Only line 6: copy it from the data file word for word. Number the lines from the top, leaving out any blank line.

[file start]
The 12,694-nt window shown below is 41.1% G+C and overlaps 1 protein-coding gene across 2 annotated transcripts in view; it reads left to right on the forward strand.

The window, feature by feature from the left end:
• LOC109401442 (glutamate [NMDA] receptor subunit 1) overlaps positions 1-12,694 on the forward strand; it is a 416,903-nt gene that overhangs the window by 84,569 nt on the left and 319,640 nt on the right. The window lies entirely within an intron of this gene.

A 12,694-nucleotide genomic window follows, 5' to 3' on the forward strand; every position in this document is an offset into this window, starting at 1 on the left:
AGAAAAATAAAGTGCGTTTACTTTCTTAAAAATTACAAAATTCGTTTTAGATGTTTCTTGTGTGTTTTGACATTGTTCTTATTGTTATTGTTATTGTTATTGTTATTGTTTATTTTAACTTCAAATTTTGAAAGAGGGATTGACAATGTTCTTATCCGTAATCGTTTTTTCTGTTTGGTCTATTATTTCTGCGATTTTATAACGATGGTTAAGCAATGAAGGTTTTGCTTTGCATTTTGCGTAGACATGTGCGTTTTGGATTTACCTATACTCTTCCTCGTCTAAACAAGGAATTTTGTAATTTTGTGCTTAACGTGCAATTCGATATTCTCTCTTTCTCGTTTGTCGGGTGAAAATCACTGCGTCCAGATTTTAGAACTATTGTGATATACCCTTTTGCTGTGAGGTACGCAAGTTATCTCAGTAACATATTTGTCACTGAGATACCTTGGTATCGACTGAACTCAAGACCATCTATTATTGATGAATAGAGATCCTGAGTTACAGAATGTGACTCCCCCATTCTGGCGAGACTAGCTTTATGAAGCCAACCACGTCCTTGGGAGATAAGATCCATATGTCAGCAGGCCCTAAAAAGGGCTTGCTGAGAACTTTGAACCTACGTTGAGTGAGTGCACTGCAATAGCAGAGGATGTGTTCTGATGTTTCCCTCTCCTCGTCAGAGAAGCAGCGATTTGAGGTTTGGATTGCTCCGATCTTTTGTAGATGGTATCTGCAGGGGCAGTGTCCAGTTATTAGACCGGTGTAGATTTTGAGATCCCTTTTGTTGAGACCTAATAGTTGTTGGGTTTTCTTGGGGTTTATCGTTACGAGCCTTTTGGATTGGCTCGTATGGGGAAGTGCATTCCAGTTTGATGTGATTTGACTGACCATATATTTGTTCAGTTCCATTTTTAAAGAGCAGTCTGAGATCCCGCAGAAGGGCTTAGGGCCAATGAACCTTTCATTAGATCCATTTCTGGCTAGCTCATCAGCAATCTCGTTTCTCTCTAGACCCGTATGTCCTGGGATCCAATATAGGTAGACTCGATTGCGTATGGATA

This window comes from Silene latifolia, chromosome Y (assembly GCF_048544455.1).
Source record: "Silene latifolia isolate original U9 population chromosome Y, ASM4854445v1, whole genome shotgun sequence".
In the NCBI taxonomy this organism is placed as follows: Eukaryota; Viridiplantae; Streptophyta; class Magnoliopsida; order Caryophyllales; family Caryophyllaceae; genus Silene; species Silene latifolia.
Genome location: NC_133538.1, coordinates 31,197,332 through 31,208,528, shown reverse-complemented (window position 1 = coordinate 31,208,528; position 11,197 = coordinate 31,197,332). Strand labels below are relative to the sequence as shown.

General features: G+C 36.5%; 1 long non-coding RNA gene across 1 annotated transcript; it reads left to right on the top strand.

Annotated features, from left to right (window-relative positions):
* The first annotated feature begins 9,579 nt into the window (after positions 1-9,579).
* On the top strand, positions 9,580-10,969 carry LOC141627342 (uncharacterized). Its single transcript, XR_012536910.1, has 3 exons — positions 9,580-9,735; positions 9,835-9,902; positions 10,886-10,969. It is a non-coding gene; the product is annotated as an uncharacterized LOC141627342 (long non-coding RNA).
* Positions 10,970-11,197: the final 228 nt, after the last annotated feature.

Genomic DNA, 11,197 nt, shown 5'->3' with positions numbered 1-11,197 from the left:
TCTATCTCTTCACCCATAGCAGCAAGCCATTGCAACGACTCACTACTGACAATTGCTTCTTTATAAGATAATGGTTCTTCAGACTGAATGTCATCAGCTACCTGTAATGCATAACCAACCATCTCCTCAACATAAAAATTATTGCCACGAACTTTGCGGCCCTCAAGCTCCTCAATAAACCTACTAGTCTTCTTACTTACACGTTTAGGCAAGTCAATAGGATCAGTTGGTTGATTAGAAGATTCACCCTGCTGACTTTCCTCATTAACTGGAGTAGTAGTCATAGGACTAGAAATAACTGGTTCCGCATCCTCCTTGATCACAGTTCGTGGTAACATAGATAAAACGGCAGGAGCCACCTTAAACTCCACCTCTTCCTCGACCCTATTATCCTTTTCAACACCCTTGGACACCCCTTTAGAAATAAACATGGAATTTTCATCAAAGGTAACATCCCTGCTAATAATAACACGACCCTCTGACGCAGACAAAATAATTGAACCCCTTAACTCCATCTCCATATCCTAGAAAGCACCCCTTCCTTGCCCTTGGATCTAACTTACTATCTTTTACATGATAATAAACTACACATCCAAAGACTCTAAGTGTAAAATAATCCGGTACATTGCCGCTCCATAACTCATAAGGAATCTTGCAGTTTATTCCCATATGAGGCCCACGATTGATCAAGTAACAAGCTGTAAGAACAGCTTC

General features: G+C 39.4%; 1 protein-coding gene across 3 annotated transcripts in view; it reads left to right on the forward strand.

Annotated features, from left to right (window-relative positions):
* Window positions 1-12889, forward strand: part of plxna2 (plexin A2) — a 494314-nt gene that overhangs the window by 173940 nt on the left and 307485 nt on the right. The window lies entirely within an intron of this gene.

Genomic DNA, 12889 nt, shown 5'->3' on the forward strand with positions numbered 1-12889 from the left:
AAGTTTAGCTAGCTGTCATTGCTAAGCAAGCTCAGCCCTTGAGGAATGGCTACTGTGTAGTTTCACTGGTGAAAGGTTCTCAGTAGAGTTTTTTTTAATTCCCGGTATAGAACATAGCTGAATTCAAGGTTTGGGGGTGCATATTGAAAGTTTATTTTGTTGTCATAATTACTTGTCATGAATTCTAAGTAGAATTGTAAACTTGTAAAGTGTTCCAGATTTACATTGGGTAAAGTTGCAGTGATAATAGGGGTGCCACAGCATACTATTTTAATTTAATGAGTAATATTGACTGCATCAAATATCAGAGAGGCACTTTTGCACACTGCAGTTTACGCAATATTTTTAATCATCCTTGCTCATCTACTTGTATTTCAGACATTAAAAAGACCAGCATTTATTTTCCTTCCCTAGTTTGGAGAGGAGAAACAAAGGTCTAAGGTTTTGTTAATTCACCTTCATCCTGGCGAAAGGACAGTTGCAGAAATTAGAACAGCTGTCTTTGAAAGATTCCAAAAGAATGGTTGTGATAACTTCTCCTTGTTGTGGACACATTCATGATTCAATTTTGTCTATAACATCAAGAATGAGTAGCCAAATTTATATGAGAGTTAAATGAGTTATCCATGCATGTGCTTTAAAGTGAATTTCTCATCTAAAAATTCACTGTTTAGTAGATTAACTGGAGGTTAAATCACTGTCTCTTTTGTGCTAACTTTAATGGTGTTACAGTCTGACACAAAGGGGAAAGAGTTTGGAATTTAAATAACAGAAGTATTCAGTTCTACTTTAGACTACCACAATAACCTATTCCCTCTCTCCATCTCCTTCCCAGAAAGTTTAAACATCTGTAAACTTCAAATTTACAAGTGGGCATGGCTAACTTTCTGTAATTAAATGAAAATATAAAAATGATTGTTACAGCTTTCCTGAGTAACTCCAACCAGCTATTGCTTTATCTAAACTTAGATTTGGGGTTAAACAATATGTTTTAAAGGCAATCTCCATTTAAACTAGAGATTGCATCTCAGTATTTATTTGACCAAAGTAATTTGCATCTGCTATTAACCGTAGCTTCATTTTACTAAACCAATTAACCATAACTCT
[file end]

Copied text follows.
This window comes from Silene latifolia, chromosome Y (assembly GCF_048544455.1).